As part of the Millennium celebrations, ten mosaics were commissioned, showing scenes from local history, including the Peasants' Revolt and the Great Fire of North Walsham, also a picture of a Norfolk wherry – an allusion to the canal.

North Walsham is home to a National League 3 South rugby union team. North Walsham R.F.C. narrowly missed out on promotion to National League 2 in 2005/06, losing a play-off to Nuneaton.

In the parish church of St. Nicholas can be found the ornate tomb of Sir William Paston; the remains of medieval painted screens; a telescopic Gothic font canopy; a unique Royal Arms Board; an ancient iron bound chest; and many other fascinating ancient artifacts.


North Walsham was formerly a traditional market market town and an important hub in the centre of North Norfolk's agricultural economy, but the town today reflects the trend towards homogeneity and suburban anonymity characteristic of many small British towns that have lost their primary role and function.


  1. ^ Ordnance Survey (2002). OS Explorer Map 252 – Norfolk Coast East. ISBN 0-319-21888-0.
  2. ^ Office for National Statistics & Norfolk County Council (2001). Census population and household counts for unparished urban areas and all parishes. Retrieved December 2, 2005.

External links


1911 encyclopedia

Up to date as of January 14, 2010

From LoveToKnow 1911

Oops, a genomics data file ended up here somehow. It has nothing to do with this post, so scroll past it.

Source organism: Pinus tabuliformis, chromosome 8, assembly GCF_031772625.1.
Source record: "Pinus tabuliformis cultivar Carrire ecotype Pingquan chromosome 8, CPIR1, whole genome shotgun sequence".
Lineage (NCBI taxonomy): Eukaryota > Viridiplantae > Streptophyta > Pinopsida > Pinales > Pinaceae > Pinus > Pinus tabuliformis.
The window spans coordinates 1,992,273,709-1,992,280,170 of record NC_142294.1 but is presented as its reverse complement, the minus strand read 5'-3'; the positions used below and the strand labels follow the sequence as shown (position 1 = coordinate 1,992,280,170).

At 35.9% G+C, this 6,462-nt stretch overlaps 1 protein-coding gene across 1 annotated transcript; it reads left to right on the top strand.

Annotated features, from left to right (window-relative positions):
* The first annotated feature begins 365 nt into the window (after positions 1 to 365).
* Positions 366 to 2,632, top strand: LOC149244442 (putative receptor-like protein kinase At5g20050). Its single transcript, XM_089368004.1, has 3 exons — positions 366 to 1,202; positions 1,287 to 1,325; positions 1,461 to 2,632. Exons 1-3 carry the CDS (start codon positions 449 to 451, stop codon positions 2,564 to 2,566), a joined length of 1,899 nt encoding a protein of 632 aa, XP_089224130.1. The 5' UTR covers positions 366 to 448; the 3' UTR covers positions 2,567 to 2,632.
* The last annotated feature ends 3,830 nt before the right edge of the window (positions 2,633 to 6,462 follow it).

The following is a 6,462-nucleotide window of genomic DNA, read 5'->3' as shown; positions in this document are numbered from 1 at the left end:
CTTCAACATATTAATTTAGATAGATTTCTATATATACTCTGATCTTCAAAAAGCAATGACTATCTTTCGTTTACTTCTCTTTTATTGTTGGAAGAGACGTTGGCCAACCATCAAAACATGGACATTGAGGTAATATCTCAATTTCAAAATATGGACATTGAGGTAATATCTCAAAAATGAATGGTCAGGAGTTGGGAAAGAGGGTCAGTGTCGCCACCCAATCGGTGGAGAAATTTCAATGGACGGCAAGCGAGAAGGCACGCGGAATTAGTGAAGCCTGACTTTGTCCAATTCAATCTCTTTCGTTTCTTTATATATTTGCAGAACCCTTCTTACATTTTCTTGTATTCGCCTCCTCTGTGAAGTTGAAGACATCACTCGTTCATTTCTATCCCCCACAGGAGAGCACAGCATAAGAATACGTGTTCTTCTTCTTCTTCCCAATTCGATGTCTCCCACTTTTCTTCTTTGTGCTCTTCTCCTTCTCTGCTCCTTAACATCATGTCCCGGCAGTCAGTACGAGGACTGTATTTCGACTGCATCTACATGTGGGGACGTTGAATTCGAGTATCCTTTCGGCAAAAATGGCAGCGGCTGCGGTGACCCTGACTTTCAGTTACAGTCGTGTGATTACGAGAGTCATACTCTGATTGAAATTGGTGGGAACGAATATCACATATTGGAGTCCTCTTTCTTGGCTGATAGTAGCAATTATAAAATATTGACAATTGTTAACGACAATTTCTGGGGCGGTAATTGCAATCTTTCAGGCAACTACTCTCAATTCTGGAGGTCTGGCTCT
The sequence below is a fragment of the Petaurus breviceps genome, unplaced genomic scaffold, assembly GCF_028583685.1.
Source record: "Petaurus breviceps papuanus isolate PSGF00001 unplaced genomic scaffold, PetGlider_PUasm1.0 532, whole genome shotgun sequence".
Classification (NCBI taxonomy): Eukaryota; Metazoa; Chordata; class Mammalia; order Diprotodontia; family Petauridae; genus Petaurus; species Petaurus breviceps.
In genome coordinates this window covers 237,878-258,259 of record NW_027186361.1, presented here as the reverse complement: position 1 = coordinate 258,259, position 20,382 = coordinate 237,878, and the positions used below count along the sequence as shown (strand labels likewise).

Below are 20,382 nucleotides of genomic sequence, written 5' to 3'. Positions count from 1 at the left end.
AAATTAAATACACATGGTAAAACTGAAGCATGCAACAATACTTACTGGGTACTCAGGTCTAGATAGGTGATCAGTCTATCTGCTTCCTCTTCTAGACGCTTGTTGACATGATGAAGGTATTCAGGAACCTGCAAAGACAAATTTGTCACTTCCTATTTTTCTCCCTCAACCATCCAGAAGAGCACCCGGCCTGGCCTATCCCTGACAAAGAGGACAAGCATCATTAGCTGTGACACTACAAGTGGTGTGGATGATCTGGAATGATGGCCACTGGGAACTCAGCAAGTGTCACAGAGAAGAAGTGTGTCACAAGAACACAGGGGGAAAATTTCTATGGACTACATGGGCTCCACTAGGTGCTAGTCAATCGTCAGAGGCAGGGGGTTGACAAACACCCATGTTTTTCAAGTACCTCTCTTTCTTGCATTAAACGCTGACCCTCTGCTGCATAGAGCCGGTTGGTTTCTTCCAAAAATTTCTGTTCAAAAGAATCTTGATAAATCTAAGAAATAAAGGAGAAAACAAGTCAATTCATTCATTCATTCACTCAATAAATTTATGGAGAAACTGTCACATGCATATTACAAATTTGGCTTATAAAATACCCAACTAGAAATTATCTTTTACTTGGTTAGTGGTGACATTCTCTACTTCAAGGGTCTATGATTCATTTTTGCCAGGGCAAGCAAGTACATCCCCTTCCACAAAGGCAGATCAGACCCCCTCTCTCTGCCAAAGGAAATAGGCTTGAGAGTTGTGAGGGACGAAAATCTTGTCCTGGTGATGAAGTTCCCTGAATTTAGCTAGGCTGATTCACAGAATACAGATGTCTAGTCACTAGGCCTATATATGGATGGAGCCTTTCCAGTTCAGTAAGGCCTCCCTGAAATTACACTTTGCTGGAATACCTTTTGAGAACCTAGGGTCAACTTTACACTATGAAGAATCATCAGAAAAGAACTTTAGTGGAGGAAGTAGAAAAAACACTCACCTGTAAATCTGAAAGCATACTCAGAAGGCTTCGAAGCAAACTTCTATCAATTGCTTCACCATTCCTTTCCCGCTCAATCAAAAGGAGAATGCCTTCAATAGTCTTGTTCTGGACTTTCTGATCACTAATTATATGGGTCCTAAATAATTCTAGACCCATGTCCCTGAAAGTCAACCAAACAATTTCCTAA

NORTH WALSHAM, a market town in the eastern parliamentary division of Norfolk, England; 131 m. N.E. by N. from London by the Great Eastern railway. Pop. of urban district (1901) 3981. It lies in a pastoral district near the river Ant, a tributary of the Bure. The church of St Nicholas is a fine Perpendicular structure exhibiting the flint-work common to the district, and possessing a beautiful south porch and the ruin of a massive western tower which partly collapsed early in the 18th century. A grammar school was founded in 1606, and reorganized and moved to new buildings in modern times. There is a market house of the 16th century. A considerable agricultural trade is carried on, and cattle-shows and fairs are held. The river Ant provides a route southward to the Norfolk Broads. The coast village of Mundesley, 5 m. N.E. by a branch railway, is in favour as a watering-place, having fine sands beneath the cliffs. In the district between this and North Walsham are Paston, taking name from the family which is famous through the Paston Letters, and the fragments of Bromholm Priory, a Cluniac foundation. These are of various dates from Norman onwards, but are incorporated with farm buildings. The rood of Bromholm was a reputed fragment of the Cross which attracted many pilgrims. To the south of North Walsham is North Walsham Heath, whither in June 1381 a body of insurgents in connexion with the Peasants' Revolt were driven from before Norwich by Henry le Despenser, bishop of Norwich, and defeated; after which their leader, Geoffrey Lister, and others were sent to the scaffold.